Wednesday, August 03, 2005

Coming Unglued

Doug, Saw this, and thought it apropos of something. Common sense for the common man. Possibly worth posting. The whole article is in the Food and Dining section of the Washington Post (Food 101). The link to the article is broken, otherwise I'd give it to you.

Coming Unglued

By Robert L. Wolke
Wednesday, August 3, 2005; Page F01

I have often wondered about the safety of the glue used to attach those little labels on fruit. It annoys me because some fruit (e.g., plums) can be damaged by peeling off the label. While I wash the fruit after I peel the labels, how safe is the stuff they use to hold the labels on?

Jeff Cooper, whom you will instantly recognize as "the father of modern combat pistol shooting," ( http://www.dvc.org.uk/{tilde}johnny/jeff/aboutjff.html ) has written, "Safety is something that happens between your ears, not something you hold in your hands." In spite of my never having fired a pistol in combat, I tend to agree with Father Jeff.



On the other hand, Horace (65-8 B.C.), another great philosopher, although perhaps lesser known in certain circles than Cooper, wrote, "Who can hope to be safe? Who sufficiently cautious? Guard himself as he may, every moment's an ambush."

I must agree also with Horace. There is no such thing as absolute safety, except in the wishful mind of the observer.

Regarding the safety of ingested substances: Every substance, without exception, is hazardous in large enough amounts and harmless in small enough amounts. The weight of a lethal dose of potassium cyanide, for example, is at least a few hundred times the weight of label adhesive that one might ingest on an apple.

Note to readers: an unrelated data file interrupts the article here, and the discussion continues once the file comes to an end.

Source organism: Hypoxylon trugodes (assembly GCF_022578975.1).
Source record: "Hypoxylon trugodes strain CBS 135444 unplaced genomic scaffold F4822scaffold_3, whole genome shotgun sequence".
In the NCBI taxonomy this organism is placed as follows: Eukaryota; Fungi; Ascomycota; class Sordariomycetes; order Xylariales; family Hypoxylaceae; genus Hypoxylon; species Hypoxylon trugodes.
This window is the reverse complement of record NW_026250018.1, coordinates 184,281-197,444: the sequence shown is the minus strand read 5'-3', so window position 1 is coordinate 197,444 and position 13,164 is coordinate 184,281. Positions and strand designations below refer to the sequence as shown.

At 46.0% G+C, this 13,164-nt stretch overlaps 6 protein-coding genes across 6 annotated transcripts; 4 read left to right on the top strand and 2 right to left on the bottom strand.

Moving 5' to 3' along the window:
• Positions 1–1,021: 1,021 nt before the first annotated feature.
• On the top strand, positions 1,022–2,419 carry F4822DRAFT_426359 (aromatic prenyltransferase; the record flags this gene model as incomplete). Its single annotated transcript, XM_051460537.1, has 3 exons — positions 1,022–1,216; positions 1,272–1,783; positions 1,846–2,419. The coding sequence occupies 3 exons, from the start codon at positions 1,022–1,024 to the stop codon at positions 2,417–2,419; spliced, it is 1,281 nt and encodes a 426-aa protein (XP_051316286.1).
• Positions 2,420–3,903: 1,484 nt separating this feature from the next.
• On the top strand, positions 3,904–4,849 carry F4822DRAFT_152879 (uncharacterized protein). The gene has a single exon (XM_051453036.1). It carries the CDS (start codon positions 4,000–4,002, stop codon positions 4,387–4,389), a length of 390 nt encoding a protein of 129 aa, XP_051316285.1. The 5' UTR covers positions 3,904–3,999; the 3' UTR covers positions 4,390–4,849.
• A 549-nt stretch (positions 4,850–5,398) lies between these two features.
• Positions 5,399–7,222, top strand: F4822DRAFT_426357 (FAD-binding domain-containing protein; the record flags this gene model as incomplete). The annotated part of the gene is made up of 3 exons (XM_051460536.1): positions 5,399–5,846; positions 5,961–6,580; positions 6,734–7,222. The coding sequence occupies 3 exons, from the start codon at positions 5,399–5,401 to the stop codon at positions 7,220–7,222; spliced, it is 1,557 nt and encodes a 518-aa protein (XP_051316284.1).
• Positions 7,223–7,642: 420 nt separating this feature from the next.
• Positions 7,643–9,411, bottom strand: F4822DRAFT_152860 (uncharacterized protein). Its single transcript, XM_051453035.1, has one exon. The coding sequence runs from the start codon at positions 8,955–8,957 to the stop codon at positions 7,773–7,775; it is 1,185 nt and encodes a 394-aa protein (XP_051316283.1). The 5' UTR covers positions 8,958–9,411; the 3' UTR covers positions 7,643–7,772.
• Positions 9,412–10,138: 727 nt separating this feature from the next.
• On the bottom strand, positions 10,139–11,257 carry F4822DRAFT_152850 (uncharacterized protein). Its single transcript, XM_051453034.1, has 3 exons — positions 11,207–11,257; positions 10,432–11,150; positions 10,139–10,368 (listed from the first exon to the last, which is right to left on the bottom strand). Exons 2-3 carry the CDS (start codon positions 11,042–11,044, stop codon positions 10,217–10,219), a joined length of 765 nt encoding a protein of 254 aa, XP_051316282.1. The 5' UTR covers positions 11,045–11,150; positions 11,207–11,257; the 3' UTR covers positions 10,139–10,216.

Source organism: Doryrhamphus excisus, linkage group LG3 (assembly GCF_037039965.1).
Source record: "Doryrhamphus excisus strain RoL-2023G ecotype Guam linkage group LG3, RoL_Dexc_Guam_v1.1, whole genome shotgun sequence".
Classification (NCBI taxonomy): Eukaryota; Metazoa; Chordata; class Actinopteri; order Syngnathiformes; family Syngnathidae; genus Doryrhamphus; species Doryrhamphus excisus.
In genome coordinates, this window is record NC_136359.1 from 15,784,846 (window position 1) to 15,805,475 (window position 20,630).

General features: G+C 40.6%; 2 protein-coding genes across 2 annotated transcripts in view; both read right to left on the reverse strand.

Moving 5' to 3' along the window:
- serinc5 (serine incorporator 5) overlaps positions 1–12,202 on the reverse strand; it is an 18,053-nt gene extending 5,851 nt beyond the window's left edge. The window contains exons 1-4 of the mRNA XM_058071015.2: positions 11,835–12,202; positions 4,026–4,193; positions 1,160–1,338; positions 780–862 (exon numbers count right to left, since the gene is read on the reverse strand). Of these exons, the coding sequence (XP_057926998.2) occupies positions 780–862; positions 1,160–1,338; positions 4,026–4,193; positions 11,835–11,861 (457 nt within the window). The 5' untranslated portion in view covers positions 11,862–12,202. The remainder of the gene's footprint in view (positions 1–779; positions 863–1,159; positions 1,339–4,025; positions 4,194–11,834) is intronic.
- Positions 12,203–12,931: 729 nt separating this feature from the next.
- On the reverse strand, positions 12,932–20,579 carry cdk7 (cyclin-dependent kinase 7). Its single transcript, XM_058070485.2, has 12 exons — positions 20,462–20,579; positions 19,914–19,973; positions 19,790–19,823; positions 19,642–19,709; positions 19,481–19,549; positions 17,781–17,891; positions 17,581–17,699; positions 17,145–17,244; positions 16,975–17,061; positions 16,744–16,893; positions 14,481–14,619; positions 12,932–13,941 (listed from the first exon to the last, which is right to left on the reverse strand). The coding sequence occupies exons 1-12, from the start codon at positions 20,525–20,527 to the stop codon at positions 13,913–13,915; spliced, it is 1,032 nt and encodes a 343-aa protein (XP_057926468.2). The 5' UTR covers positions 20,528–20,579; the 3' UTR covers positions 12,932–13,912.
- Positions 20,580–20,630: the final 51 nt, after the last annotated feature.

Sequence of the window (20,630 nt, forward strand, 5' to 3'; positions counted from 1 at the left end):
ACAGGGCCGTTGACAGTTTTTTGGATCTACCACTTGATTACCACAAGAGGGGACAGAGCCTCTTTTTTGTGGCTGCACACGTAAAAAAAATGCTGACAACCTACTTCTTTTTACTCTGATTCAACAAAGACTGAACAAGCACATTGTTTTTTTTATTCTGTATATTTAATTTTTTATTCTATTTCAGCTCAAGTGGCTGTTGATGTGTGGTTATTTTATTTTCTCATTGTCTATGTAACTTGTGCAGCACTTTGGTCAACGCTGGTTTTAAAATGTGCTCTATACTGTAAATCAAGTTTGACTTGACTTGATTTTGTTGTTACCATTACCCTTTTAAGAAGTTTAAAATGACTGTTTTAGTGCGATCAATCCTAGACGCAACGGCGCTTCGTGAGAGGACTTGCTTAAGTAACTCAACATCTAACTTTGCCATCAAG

So even if the adhesive were pure potassium cyanide (which, of course, it isn't; it is U.S. Food and Drug Administration-certified food grade), you'd have to eat a few hundred sticky apples to die from it, and the apples themselves would have killed you long before that. So "fear not, dear friend, but freely live your days" (Robert Louis Stevenson)..............................

Robert L. Wolke (http://www.robertwolke.com) is professor emeritus of chemistry at the University of Pittsburgh. His latest book is "What Einstein Told His Cook 2, the Sequel: Further Adventures in Kitchen Science" (W.W. Norton, 2005). He can be reached atwolke@pitt.edu.


Comments:
By the way, the Am-241 in smoke detectors is in the form of a
water insoluble oxide. So that, if you ingest it, don't ask me how,
you will excrete it in short order. Inhaling it is another matter.
An interesting question is, how quickly metalic Am oxidizes.
This has some relevance to recent events.
 
What does the oxidation of Am metal have to do with the recent Sigma event??
 
It has everything to do with the potential scope and severity of the contamination. Ingestion of the metallic form of Am-241 is much more severe than of the oxide. No one has yet indicated what form of AM-241 was involved in the contamination.
 
8/03/2005 09:13:46 PM said:
"It has everything to do with the potential scope and severity of the contamination. Ingestion of the metallic form of Am-241 is much more severe than of the oxide. No one has yet indicated what form of AM-241 was involved in the contamination."

This seems like a legitimate question for PR. Would some please ask?
 
Well fellow geniuses (genii??), you tell me, how many reactive metals really like to remain unattached to oxygen?
 
Probably don't know the answer to that question unless they can trace the Am source back to the specific glove box. Even then, you can only go by process knowledge and history.
 
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